OK, all joking aside, this stems from a comment in my regular appearance where I said that I did not believe there would be a significant drop-off in offensive production with Teddy Bridgewater at QB — if Bridgewater had the benefit of a full week of practice as the starter instead of coming into a game as a backup and if Terron Armstead was in the lineup.
While Tua’s 7-0 record in games he has started and finished comes up all the time — technically, he didn’t “finish” the Cleveland because Skylar Thompson came into the game in mop-up duty — it should be pointed out that neither Bridgewater nor Thompson has had the chance to start and finish a game this season.
Furthermore, in his two extensive appearances this season, this is what Bridgewater produced: at Cincinnati, he threw for 193 yards after coming in with 5:15 left in the second quarter, his passer rating was only 84.1 , but that was because of his late interception when Mike Gesicki never turned around as the ball flew by him. Minus that INT likely caused by the lack of reps in practice and the resulting miscommunication between the two, his passer rating would have been 102. Against Minnesota, Bridgewater replaced Thompson with 11:38 left in the second quarter and finished with 329 yards and a passer rating of 93.9. Without an interception that came as the result of Jaylen Waddle letting a pass slip through his hands, his passer rating would have been 106. And let’s not forget that Armstead was inactive for that Minnesota game and Bridgewater and Thompson were harassed all game to the tune of six sacks.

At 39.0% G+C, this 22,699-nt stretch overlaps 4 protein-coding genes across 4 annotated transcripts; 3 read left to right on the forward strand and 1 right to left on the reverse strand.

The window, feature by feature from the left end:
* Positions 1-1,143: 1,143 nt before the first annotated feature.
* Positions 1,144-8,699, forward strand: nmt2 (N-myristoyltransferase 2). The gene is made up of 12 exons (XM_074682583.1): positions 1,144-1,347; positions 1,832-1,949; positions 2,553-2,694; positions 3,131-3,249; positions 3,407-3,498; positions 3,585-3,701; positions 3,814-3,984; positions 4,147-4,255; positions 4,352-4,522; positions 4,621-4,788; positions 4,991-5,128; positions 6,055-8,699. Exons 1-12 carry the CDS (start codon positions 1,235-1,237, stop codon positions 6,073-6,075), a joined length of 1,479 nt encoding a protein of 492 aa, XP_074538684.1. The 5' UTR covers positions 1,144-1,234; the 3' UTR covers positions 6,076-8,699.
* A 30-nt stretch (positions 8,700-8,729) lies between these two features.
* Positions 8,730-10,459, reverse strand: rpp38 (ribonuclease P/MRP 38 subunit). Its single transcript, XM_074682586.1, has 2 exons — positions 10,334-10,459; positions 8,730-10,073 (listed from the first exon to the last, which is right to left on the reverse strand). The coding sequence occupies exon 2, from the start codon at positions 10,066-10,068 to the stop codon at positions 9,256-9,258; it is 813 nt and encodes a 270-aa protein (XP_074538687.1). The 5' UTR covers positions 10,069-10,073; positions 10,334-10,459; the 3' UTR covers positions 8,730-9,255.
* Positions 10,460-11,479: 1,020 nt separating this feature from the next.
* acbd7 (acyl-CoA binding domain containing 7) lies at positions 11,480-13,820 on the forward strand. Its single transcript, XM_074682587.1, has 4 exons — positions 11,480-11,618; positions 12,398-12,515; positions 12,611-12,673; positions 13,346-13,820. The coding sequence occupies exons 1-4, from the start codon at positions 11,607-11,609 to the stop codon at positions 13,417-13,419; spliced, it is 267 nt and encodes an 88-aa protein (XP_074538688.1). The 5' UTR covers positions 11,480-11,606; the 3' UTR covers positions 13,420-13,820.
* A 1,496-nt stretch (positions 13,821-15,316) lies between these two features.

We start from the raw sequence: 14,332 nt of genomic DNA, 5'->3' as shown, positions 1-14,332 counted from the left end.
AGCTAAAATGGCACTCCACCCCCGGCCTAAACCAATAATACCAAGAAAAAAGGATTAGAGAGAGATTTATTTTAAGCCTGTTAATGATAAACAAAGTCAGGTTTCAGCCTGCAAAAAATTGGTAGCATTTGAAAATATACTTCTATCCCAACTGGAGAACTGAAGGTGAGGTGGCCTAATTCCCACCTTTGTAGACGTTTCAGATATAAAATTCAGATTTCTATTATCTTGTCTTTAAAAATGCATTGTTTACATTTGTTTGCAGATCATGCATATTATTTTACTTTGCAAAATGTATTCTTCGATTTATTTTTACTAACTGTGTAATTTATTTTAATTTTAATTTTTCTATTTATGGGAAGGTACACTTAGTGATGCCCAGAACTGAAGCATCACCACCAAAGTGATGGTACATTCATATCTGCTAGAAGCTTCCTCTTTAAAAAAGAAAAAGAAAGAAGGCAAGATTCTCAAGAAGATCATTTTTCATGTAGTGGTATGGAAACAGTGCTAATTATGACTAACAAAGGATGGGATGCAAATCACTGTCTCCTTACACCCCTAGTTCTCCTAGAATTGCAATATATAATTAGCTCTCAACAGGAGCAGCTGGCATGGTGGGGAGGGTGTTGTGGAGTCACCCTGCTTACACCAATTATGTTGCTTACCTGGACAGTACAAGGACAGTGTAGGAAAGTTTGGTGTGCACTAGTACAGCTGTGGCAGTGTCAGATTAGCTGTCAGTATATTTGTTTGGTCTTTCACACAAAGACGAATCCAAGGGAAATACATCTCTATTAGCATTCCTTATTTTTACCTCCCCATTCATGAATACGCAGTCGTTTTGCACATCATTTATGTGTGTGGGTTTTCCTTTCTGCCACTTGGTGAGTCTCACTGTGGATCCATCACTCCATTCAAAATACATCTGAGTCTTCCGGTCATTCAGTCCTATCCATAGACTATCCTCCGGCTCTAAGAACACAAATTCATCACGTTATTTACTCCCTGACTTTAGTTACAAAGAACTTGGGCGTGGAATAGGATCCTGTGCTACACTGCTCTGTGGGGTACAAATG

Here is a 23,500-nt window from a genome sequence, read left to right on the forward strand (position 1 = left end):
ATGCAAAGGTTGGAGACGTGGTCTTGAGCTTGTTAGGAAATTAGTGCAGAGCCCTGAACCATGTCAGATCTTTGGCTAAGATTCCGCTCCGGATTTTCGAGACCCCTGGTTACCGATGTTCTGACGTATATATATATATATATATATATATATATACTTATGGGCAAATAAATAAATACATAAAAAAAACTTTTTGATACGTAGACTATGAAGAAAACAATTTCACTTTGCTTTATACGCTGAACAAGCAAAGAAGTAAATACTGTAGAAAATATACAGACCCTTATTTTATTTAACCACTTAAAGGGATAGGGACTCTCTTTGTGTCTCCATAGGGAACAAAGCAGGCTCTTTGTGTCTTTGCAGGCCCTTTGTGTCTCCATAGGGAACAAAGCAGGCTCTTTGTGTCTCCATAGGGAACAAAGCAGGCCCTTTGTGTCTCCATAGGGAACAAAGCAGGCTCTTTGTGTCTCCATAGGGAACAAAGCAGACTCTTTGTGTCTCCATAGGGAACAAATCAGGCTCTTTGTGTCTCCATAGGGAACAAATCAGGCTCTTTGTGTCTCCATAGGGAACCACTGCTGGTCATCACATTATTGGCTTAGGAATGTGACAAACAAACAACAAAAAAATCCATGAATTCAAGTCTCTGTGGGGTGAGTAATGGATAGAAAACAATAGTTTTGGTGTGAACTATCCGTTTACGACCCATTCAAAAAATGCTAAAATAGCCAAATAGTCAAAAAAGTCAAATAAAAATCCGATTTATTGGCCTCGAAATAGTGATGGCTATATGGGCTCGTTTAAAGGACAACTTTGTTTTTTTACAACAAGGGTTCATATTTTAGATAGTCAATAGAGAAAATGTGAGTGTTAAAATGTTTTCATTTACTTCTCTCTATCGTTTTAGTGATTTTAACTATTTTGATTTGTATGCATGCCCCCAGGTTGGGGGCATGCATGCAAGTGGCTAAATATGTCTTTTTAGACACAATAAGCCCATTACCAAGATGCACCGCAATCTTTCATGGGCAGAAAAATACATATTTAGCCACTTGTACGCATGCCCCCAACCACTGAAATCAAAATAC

So, is it so crazy to think the offense still could function very well with Bridgewater at quarterback? Or would you and other Dolphins fans prefer to think the offense will go into the tank if Tua has to miss another game?
From Pat McCollum (@PatMcCollum):
Luck, analytics, or sorcery…how does McD keep winning the coin toss?? And for the person who questioned your football knowledge because you’re Canadian…you know about shooting the “A” gap. I bet he doesn’t know anything about covering the “5 hole.”
Hey Pat, ha! I wasn’t aware somebody questioned my football knowledge because I’m Canadian (guess it makes no difference I’ve covered the Dolphins, as indicated in my bio, since 1989). LOL. No, there is no science in the coin toss. Pure luck. Also know that it’s the visitors who call the coin toss, so that 9-1 record includes a 5-0 record on the road when the Dolphins (luckily) have made the right call.